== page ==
Thursday, June 19, 2008

C.S. Lewis and Ronald Knox at Oxford

"This book had led me deeper into [C.S.] Lewis' own writings than any I've read," writes Walter Hooper, longtime trustee and literary advisor to the estate of C.S. Lewis, in his preface to Fr. Milton T. Walsh's new book, Second Friends: C.S. Lewis and Ronald Knox in Conversation (San Francisco: Ignatius Press, 2008). Hooper writes:
This—to quote C.S. Lewis—"is the most noble and joyous book I've read these past ten years." It is also one of the most surprising. After immersing myself in the writings of Lewis for half a century I could not, when I first heard Milton Walsh talk about the book, see how C.S. Lewis and Ronald Knox could benefit from being placed together. I am now totally converted.
Carl Olson of Ignatius Insight interviewed Fr. Walsh about his earlier book, Ronald Knox As Apologist: Wit, Laughter and the Popish Creed (San Francisco: Ignatius Press, 2007) last May, and he said this about his second book:
There are many similarities between Knox and C. S. Lewis, and I am currently writing a book comparing their thought. They both came from Evangelical backgrounds; they both combined a love of logic with a romantic view of life. They were both very much at home in the world of Oxford, and wrote in a variety of genres. Knox was about ten years older than Lewis, so they did not know one another in student days. I have found references to each man's writings in the other man's books and letters; they were familiar with one another's work.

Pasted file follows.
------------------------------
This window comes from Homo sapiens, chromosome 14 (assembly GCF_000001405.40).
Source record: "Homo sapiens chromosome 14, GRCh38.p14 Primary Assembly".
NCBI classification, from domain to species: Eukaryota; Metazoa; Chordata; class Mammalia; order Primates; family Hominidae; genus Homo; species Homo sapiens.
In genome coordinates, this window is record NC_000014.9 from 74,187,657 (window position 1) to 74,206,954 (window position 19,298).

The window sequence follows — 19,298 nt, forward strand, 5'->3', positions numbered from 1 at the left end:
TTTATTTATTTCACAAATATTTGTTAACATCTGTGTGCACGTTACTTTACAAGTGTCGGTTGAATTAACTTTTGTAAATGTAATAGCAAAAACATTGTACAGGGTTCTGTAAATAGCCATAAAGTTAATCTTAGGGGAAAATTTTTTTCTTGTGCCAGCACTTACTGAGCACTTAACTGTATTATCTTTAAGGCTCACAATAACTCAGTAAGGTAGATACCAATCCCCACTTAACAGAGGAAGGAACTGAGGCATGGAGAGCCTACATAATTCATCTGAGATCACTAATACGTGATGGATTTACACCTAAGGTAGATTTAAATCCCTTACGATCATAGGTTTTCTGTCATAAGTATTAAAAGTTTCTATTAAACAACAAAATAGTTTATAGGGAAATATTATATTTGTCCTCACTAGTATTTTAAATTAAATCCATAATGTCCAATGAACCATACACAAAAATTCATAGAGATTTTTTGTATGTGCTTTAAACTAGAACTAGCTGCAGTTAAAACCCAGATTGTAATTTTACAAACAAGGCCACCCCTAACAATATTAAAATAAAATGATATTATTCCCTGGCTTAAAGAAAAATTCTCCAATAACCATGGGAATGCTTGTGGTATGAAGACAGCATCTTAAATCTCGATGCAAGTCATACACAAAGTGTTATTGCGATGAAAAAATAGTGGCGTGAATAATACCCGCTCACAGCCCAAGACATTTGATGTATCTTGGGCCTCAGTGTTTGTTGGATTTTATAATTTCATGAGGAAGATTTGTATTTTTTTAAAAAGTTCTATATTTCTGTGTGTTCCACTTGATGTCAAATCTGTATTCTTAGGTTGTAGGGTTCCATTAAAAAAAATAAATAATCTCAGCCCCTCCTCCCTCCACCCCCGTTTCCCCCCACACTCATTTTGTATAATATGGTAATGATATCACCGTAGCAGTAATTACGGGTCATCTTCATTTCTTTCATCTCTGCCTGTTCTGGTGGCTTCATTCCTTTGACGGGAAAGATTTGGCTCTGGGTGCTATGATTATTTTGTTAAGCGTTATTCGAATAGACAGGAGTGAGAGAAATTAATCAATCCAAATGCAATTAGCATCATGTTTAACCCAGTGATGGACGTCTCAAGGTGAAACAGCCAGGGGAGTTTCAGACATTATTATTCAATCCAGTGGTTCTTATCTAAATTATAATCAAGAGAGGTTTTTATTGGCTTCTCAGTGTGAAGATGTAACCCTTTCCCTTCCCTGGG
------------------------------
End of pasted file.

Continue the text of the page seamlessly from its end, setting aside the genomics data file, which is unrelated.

When I went to Oxford a couple of years ago I made an interesting discovery. Every afternoon Lewis used to take a walk in the meadow behind Magdalen College, and Knox would take a walk in Christ Church Meadow. I found out they were practically across the street from each other! They had friends in common, and one of them reports that he invited them to lunch one day in 1936. They hit it off very well, and it is enjoyable to speculate what might have happened had Knox not left Oxford a couple of years later. They may have gotten better acquainted, although Lewis' discomfort with "Papists" (excluding such exceptions as Tolkien), and Knox's reticence to go "convert hunting" may have been enough to keep them apart. I like to think they're together now!
Read an excerpt from Ronald Knox As Apologist and the entire interview.

[Acknowledgement: Carl Olson's review posted at Ignatius Insight on June 12, 2008.]

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